14 Oct Insights from the field: Why is classroom layout important?
By Penreach Basic Education Change Agent, Shiellah Makhubele
Thanda Primary is a Penreach target school situated in the Mjejani village, Nkomazi West circuit. The school is supported by TRAC N4 (Penreach Literacy Partner in Education) and forms part of the Grade R RFF project in the Penreach school intervention model.
Thanda Primary has received extensive guidance and support in early learning, as one of the target schools in the Roger Federer Foundation pilot project for school readiness in Grade R. The main goal of the school readiness initiative of the Roger Federer Foundation is to provide vulnerable children with a good start into primary education through access to quality Grade R.
For this, the programme will increase the capacity of Grade R teachers, establish a peer-to-peer mentoring system, sensitize and engage relevant stakeholders such as school inspectors, principles, early grade teachers and parents to the children’s need in the phase of transition, and mobilize them to ensure that schools are in a better position to accommodate young learners.
One of the key areas of the programme is to capacitate Grade R teachers, with a focus on classroom management. In the context of classroom management, Penreach Change Agents highlight the importance of classroom layouts and how this can impact the quality of early learning.
The size of the classroom, type of furniture, colour of the walls, lighting and room layout all, influence how children learn. The key to any form of learning is a stimulating environment that enables spontaneous and real knowledge sharing. The layout is there to offer guidance to teachers and learners in the classroom and ensures easy access to materials and resources. In poorly arranged classrooms, learners spend wasted time waiting for the teacher to show them what to do. One needs to ensure the teacher has accessible storage and a recognisable labelling system in place.
This is how the classroom at Thanda Primary looked before Penreach Change Agent’s classroom management intervention. The classroom could be termed ‘chaotic’ and this easily distracts learners from their focused learning outcomes. The entrance to the classroom was not accessible and welcoming for early learning. Penreach Change Agents provided coaching and support to the teachers, where they were reminded to arrange tables, chairs and other furniture, with the purpose of learners moving around safely and to ensure that all exit routes are clear and doorways and windows are free from obstructions.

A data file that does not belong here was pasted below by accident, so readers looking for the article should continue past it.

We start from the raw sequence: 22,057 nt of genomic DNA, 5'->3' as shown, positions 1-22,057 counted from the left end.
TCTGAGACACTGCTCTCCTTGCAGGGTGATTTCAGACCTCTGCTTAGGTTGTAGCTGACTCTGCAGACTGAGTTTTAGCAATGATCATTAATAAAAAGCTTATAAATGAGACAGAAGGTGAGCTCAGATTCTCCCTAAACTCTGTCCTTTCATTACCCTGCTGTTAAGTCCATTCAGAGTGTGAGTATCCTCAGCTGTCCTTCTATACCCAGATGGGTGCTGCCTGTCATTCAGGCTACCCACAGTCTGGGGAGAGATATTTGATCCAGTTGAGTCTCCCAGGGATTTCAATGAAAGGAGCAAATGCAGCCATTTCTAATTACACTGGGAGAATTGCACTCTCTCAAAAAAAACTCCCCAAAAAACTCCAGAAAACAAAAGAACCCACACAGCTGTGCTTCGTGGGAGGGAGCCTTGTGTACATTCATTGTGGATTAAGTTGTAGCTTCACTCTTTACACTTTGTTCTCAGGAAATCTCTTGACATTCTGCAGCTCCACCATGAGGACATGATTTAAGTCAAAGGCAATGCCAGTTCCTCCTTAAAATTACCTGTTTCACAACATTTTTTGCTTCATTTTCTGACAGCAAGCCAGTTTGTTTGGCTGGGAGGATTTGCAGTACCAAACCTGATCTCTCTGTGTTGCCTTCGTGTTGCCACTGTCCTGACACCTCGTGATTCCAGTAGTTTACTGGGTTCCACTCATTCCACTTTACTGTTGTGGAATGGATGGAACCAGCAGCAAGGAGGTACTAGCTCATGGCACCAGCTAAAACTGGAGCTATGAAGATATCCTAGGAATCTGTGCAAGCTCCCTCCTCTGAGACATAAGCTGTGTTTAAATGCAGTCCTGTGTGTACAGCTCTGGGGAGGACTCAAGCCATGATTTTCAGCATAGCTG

Following Penreach intervention in classroom management, Thanda Primary has made great strides in improving their learning environment in the classrooms. The two grade R classrooms have established all “learning corners” that are a fundamental part of early (Grade R) learning, such as reading corners, theme table, construction corner, fantasy play corners and art corners. TRAC N4 has provided the Grade R classroom with educational resources and toys that will contribute to each of these learning corners.
An organised classroom benefits all learners and when they are in a well-managed learning environment, classroom layout and the use of space is an important factor. The way classroom furniture is laid out can impact children’s behaviour and academic success, Penreach Change Agent’s encourage and provide support to teachers, to get this right.
Play is also important for young children because it develops their skills, social development as well as imagination and creativity. Learning occurs in all areas of development as young children play.